Private sector drives 100Mbit/s links

Private sector drives 100Mbit/s links

Land Securities to push next-gen broadband fibre links at Ebbsfleet housing project

Hopes that the private sector will fund the rollout of next-generation high-speed broadband were lifted recently with the announcement of two industry-led schemes. The news should please minister for competitiveness Stephen Timms, who last year made clear the government’s desire to see market forces, rather than state intervention, drive deployment of fibre.

Last month, BT’s local access network business, Openreach, announced further details of its fibre rollout at Ebbsfleet Valley in Kent. The housing development covers an area about the size of the City of London and has its own station on the cross-Channel rail link, Ebbsfleet International.

Andy Freeman, head of project management at real estate investment trust Land Securities, said the first of the development’s 10,000 properties should be completed in late August and September. Freeman said all the new homes will benefit from single-mode fibre, which will be pulled through a standard BT duct and then made available to communications providers, including BT Retail.

“This is a 25- to 30-year development, so it did not make sense to put in anything other than optical fibre,” said Freeman. He added that if no one had stepped up to the mark as BT had, Land Securities would have probably brought in the expertise itself. Freeman said it took four years of cajoling to persuade BT to get involved, such is the scale of investment needed to take broadband to the next level. Freeman believes carriers will keep a close eye on Ebbsfleet to gauge demand for domestic high-speed broadband.

“There is probably a snowball at the top of the hill now and communications providers may well say, ‘Well, let’s see how it goes’. But clearly BT has an interest in providing services and there will be others,” Freeman said. Freeman has no doubt that fibre to the home (FTTH) will play a big role in attracting people to Ebbsfleet. “Our residents will be able to access a service that will be a quantum leap ahead of what is obtainable on copper,” he said.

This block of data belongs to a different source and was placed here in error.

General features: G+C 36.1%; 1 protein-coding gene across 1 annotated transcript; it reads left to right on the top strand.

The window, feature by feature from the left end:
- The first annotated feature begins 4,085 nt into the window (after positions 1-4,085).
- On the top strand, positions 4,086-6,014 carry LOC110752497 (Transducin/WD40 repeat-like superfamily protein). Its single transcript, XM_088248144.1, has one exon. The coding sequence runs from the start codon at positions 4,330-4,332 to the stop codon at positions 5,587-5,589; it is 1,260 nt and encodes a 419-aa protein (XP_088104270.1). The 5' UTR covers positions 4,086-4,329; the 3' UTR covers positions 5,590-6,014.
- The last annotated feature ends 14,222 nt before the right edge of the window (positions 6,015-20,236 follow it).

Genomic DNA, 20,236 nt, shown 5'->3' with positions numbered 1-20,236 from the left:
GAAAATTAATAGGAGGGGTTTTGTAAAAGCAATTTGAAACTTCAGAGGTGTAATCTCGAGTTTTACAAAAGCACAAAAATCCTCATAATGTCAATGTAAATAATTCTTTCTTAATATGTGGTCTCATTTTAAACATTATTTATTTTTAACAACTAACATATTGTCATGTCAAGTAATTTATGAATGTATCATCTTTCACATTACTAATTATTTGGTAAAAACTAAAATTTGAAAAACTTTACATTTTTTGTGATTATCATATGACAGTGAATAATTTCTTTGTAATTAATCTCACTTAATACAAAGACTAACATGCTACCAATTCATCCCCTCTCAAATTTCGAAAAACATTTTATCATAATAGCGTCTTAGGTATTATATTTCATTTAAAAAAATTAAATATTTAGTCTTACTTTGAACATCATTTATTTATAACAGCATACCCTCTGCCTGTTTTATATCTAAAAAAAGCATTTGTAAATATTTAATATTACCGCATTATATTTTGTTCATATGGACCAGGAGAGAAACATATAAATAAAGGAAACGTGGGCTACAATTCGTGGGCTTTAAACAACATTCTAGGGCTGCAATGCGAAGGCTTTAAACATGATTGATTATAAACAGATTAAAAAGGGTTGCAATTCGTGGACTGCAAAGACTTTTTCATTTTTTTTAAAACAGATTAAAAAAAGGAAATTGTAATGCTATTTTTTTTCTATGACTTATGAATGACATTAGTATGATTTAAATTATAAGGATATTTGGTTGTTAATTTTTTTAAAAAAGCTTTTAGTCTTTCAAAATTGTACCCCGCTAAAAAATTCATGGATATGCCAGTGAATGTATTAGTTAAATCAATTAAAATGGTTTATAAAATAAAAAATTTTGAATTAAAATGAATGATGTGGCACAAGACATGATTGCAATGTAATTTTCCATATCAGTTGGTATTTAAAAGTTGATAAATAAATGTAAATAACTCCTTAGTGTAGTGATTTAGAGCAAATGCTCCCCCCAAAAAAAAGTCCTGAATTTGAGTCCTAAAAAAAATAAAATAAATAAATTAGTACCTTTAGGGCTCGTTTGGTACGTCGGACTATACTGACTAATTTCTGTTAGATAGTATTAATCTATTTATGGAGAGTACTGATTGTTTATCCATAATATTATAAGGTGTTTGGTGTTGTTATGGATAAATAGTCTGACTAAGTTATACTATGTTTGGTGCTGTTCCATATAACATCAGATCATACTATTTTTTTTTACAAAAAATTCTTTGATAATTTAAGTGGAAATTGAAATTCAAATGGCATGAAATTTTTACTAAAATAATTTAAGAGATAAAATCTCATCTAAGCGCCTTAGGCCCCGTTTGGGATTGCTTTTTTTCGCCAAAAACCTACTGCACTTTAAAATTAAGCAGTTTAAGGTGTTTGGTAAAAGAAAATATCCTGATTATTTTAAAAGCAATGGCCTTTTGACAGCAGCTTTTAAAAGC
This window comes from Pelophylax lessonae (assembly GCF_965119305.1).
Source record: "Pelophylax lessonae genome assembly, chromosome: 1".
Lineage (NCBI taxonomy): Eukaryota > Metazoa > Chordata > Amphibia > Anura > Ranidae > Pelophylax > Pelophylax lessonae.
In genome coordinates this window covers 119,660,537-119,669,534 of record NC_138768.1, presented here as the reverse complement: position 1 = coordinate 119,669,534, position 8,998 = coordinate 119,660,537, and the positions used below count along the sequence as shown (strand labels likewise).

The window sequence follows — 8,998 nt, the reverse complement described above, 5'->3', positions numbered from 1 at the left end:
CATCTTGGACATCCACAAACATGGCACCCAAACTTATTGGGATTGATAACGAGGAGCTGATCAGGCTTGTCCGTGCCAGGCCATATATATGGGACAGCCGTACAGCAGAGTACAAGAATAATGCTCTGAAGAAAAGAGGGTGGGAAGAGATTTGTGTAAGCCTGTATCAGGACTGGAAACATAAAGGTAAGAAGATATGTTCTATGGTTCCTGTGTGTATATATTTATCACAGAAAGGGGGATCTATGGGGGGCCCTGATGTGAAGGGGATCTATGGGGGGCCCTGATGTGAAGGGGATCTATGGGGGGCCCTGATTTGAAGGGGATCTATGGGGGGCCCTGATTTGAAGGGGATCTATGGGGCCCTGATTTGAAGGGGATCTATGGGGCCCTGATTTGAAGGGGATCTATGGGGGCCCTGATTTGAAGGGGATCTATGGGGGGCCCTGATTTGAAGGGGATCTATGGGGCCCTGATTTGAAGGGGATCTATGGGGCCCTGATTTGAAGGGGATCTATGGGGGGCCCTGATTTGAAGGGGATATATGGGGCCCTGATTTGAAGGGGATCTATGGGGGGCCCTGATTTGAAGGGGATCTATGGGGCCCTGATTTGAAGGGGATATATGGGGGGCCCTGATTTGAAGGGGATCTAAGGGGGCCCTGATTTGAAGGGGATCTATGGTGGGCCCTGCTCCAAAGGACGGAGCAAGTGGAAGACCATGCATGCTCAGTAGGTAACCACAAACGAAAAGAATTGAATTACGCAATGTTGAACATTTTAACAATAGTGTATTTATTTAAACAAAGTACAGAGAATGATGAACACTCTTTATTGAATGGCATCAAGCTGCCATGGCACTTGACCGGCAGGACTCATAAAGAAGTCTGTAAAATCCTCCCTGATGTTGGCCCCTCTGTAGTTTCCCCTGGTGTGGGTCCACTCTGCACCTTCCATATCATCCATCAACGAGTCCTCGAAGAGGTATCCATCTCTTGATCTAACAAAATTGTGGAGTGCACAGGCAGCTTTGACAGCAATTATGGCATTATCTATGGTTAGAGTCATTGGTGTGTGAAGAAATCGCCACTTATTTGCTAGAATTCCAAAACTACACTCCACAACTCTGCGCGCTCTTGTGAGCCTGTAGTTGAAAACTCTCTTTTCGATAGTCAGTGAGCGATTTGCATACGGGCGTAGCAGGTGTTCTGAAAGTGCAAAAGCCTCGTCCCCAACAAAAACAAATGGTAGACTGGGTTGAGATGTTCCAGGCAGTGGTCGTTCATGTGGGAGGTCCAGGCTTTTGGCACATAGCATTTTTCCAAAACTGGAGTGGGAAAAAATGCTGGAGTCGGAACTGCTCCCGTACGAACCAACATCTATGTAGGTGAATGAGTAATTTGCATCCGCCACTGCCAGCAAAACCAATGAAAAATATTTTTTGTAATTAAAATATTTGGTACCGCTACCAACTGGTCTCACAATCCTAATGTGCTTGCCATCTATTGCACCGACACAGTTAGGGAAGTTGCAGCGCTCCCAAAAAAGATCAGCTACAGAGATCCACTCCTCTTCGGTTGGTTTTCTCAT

Meanwhile, H2O Networks has announced its Fibrecity concept, a plan to provide fibre connectivity to businesses, public sector bodies and eventually homes via the UK’s 360,000 miles of sewers. “We are consulting with three councils – Bournemouth, Dundee and Northampton – as to which will be the first to be cabled up,” said Elfed Thomas, managing director of H2O. “Eventually, they all will.”

H2O intends to use “loose-lay” cable that lies at the bottom of a sewer. “This does not interfere with the operation of the sewer and the cables are steel-encased, so they cannot be gnawed by rats,” said Thomas. “We are not using the sewers to connect to people’s homes – that will be done by the traditional route, using standard ITU single-mode fibre,” Thomas added.

Rob Bamforth, principal analyst for service provision and mobility at Quocirca, said, “H20’s efforts are a start, but the bigger kids on the block need to be encouraged to invest in the capacity.”

According to Freeman, there will be multiple benefits from FTTH, including IPTV, home automation, remote security and medical monitoring, all driven by symmetrical upload and download speeds of 100Mbit/s.